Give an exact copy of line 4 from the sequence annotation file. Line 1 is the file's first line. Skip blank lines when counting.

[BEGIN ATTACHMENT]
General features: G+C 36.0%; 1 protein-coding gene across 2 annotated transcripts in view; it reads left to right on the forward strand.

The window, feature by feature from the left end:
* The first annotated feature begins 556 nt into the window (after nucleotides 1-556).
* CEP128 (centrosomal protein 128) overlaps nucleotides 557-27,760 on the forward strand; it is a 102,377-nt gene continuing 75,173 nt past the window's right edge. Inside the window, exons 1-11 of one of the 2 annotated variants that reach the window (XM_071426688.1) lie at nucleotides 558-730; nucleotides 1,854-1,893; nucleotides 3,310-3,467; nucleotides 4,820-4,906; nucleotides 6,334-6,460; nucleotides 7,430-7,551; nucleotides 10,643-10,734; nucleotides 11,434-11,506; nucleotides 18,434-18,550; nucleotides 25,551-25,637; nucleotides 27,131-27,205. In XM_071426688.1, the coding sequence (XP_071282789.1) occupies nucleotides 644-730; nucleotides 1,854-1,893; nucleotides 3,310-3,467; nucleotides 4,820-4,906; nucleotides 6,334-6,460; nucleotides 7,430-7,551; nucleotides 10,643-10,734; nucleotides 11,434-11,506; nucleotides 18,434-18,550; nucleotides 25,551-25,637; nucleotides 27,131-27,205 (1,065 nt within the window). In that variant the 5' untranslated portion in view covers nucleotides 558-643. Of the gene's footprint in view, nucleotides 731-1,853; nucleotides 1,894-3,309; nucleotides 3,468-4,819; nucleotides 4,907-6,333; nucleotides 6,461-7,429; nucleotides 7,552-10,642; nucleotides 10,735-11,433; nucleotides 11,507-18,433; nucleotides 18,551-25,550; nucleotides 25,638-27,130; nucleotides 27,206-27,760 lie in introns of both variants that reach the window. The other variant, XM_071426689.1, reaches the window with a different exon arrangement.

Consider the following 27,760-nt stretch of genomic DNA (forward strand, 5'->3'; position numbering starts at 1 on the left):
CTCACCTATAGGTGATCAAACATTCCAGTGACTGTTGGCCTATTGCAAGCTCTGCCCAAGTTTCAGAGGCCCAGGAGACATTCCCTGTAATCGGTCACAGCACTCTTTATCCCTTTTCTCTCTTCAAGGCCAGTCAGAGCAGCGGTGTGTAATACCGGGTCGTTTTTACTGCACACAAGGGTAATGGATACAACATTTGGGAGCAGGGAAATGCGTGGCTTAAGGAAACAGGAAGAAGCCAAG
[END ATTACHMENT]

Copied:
* CEP128 (centrosomal protein 128) overlaps nucleotides 557-27,760 on the forward strand; it is a 102,377-nt gene continuing 75,173 nt past the window's right edge. Inside the window, exons 1-11 of one of the 2 annotated variants that reach the window (XM_071426688.1) lie at nucleotides 558-730; nucleotides 1,854-1,893; nucleotides 3,310-3,467; nucleotides 4,820-4,906; nucleotides 6,334-6,460; nucleotides 7,430-7,551; nucleotides 10,643-10,734; nucleotides 11,434-11,506; nucleotides 18,434-18,550; nucleotides 25,551-25,637; nucleotides 27,131-27,205. In XM_071426688.1, the coding sequence (XP_071282789.1) occupies nucleotides 644-730; nucleotides 1,854-1,893; nucleotides 3,310-3,467; nucleotides 4,820-4,906; nucleotides 6,334-6,460; nucleotides 7,430-7,551; nucleotides 10,643-10,734; nucleotides 11,434-11,506; nucleotides 18,434-18,550; nucleotides 25,551-25,637; nucleotides 27,131-27,205 (1,065 nt within the window). In that variant the 5' untranslated portion in view covers nucleotides 558-643. Of the gene's footprint in view, nucleotides 731-1,853; nucleotides 1,894-3,309; nucleotides 3,468-4,819; nucleotides 4,907-6,333; nucleotides 6,461-7,429; nucleotides 7,552-10,642; nucleotides 10,735-11,433; nucleotides 11,507-18,433; nucleotides 18,551-25,550; nucleotides 25,638-27,130; nucleotides 27,206-27,760 lie in introns of both variants that reach the window. The other variant, XM_071426689.1, reaches the window with a different exon arrangement.